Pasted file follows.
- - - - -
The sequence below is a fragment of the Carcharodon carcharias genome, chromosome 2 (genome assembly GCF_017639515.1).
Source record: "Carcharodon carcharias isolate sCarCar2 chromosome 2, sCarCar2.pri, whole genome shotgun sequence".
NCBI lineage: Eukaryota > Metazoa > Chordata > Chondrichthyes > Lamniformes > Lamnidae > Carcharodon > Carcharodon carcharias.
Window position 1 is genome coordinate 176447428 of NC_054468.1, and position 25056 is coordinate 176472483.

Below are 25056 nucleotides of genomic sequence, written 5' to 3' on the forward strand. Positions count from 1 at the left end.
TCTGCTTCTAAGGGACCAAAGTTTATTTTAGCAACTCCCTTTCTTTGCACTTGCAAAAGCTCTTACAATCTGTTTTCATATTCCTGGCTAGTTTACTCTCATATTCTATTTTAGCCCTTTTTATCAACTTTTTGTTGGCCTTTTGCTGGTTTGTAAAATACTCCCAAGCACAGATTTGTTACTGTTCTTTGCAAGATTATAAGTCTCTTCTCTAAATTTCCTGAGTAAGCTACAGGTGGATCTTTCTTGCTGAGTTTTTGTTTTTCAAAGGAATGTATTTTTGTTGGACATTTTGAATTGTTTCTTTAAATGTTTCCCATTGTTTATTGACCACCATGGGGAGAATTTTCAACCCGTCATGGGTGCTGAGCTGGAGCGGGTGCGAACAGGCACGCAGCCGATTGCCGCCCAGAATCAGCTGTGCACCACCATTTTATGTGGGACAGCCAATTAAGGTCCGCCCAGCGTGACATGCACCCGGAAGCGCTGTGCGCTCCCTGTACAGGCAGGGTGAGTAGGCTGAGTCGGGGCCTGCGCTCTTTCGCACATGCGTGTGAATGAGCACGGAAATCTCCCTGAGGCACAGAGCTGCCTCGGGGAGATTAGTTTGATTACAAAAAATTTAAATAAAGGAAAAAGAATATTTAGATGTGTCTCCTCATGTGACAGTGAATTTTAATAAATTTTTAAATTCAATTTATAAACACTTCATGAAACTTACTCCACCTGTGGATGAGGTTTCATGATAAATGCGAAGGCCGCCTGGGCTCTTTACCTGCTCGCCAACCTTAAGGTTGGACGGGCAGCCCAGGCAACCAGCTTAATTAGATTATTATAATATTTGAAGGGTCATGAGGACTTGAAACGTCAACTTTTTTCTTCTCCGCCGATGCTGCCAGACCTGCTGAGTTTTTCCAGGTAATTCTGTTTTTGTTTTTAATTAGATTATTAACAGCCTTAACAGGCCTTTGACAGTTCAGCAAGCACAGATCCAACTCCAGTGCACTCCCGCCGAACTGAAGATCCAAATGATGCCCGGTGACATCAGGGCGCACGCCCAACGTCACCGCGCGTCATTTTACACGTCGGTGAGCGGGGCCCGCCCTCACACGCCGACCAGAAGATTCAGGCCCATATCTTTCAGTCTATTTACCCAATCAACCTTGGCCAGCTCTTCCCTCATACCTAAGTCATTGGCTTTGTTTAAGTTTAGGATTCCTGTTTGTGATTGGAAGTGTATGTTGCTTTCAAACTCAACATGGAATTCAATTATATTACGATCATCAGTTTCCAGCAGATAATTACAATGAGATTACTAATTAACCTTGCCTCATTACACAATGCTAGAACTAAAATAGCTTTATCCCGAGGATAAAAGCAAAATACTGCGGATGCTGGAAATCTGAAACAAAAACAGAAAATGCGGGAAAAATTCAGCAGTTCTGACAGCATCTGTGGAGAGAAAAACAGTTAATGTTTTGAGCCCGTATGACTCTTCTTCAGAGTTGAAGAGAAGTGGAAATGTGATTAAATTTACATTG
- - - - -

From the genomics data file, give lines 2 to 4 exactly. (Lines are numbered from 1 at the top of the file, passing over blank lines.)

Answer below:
Source record: "Carcharodon carcharias isolate sCarCar2 chromosome 2, sCarCar2.pri, whole genome shotgun sequence".
NCBI lineage: Eukaryota > Metazoa > Chordata > Chondrichthyes > Lamniformes > Lamnidae > Carcharodon > Carcharodon carcharias.
Window position 1 is genome coordinate 176447428 of NC_054468.1, and position 25056 is coordinate 176472483.